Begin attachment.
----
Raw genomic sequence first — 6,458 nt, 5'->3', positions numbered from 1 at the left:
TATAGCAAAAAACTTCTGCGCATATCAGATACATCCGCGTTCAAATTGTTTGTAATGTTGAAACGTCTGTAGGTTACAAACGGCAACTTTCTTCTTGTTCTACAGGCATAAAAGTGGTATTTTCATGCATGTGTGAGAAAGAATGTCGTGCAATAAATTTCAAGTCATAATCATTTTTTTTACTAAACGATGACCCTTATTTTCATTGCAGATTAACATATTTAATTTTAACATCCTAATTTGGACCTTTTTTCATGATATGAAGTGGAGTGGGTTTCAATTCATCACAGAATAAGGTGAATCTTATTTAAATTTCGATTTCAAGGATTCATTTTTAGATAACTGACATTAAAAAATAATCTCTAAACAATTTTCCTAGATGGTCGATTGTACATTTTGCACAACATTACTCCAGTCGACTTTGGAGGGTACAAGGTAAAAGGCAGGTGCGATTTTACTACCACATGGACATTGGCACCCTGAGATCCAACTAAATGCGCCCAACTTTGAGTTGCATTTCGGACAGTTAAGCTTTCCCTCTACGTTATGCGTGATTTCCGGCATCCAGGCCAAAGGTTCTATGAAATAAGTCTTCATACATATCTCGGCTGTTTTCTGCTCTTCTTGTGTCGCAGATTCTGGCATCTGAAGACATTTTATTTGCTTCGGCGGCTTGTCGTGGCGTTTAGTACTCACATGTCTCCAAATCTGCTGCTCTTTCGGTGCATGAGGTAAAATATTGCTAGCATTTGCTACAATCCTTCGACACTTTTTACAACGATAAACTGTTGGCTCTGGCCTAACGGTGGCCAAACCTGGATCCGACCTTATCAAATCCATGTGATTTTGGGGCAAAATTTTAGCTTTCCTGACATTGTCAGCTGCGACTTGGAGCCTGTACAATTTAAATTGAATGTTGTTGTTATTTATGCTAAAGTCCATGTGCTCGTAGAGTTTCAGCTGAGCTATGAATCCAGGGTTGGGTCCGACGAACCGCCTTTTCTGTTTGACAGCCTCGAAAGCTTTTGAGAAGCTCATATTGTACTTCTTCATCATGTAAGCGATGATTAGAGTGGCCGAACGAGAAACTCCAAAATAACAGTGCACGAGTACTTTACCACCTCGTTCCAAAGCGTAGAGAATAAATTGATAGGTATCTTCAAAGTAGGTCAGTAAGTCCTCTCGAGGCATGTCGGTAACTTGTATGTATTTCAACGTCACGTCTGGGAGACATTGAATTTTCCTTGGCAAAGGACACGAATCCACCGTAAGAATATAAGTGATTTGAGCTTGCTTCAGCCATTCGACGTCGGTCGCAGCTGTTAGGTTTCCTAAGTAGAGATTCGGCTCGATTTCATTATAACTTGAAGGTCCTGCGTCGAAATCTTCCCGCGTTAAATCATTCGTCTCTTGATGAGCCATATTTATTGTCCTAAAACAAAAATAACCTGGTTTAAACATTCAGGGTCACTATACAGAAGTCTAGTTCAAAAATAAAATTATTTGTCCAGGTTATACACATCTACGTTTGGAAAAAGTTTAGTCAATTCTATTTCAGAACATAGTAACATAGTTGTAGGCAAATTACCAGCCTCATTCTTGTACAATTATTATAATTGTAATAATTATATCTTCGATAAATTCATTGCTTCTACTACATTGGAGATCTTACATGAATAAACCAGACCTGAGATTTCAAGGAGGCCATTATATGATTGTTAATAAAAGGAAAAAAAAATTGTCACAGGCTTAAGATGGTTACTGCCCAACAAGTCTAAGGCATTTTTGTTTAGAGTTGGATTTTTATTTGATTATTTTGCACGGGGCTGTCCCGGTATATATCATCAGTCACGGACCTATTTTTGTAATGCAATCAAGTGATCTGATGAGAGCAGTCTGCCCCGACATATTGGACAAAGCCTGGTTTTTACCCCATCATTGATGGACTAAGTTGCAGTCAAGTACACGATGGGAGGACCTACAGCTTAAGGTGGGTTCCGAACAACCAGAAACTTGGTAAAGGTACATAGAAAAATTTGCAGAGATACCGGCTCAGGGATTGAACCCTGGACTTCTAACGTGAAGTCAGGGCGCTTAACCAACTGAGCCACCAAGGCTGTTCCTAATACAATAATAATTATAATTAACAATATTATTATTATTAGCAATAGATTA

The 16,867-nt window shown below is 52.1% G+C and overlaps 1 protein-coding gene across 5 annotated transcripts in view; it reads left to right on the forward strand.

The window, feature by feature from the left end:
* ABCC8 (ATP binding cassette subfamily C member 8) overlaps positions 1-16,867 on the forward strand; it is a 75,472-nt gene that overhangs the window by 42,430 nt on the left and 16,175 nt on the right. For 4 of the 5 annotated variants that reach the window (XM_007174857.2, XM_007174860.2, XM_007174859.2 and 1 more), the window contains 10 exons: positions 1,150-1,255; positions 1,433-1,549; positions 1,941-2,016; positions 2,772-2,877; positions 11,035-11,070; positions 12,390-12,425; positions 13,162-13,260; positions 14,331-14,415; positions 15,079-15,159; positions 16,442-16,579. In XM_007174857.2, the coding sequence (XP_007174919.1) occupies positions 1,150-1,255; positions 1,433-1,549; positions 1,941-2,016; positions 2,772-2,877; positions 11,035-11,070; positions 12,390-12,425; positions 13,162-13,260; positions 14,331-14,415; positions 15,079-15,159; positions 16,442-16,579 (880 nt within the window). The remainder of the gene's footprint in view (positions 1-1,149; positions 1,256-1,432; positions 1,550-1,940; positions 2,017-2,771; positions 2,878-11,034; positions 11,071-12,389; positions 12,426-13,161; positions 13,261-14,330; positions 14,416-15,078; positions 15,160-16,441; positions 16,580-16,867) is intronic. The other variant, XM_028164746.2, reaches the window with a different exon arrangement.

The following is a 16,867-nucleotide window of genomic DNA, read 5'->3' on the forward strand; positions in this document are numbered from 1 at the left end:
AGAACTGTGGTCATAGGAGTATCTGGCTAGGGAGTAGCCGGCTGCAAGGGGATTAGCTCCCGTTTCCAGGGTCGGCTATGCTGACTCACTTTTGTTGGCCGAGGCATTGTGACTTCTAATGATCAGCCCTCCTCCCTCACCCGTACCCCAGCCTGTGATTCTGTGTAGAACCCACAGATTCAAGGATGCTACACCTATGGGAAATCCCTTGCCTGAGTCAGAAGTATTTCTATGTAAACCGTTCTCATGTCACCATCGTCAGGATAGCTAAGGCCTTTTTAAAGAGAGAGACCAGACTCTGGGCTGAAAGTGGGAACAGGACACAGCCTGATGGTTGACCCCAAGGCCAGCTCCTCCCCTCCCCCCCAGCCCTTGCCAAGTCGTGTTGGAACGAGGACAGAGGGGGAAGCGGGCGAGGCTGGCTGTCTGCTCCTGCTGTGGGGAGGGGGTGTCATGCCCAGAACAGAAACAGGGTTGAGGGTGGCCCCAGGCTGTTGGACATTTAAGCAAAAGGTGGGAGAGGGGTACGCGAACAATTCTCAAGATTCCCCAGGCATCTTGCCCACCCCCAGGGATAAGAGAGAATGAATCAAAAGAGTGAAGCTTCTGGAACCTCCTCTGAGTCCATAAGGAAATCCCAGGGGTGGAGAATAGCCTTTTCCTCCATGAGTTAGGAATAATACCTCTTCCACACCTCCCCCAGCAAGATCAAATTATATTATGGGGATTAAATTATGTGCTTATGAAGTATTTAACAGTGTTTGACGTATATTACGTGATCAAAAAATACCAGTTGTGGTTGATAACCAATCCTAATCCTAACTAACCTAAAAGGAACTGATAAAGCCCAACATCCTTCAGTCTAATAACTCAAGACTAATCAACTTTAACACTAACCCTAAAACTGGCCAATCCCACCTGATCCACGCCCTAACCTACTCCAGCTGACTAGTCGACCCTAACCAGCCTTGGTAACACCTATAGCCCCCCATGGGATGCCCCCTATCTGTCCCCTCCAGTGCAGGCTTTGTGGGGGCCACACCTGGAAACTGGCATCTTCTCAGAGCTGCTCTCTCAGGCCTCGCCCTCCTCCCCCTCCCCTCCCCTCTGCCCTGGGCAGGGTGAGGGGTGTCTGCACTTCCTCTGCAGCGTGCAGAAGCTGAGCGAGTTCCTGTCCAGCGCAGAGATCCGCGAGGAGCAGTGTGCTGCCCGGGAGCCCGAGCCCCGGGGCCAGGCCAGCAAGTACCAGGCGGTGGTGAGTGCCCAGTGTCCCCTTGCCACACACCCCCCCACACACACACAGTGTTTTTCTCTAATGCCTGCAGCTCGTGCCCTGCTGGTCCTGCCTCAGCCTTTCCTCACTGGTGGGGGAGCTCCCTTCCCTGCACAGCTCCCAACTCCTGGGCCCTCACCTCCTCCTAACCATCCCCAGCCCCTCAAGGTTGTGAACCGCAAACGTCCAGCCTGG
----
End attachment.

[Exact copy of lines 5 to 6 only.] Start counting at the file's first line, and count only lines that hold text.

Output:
* ABCC8 (ATP binding cassette subfamily C member 8) overlaps positions 1-16,867 on the forward strand; it is a 75,472-nt gene that overhangs the window by 42,430 nt on the left and 16,175 nt on the right. For 4 of the 5 annotated variants that reach the window (XM_007174857.2, XM_007174860.2, XM_007174859.2 and 1 more), the window contains 10 exons: positions 1,150-1,255; positions 1,433-1,549; positions 1,941-2,016; positions 2,772-2,877; positions 11,035-11,070; positions 12,390-12,425; positions 13,162-13,260; positions 14,331-14,415; positions 15,079-15,159; positions 16,442-16,579. In XM_007174857.2, the coding sequence (XP_007174919.1) occupies positions 1,150-1,255; positions 1,433-1,549; positions 1,941-2,016; positions 2,772-2,877; positions 11,035-11,070; positions 12,390-12,425; positions 13,162-13,260; positions 14,331-14,415; positions 15,079-15,159; positions 16,442-16,579 (880 nt within the window). The remainder of the gene's footprint in view (positions 1-1,149; positions 1,256-1,432; positions 1,550-1,940; positions 2,017-2,771; positions 2,878-11,034; positions 11,071-12,389; positions 12,426-13,161; positions 13,261-14,330; positions 14,416-15,078; positions 15,160-16,441; positions 16,580-16,867) is intronic. The other variant, XM_028164746.2, reaches the window with a different exon arrangement.

The following is a 16,867-nucleotide window of genomic DNA, read 5'->3' on the forward strand; positions in this document are numbered from 1 at the left end: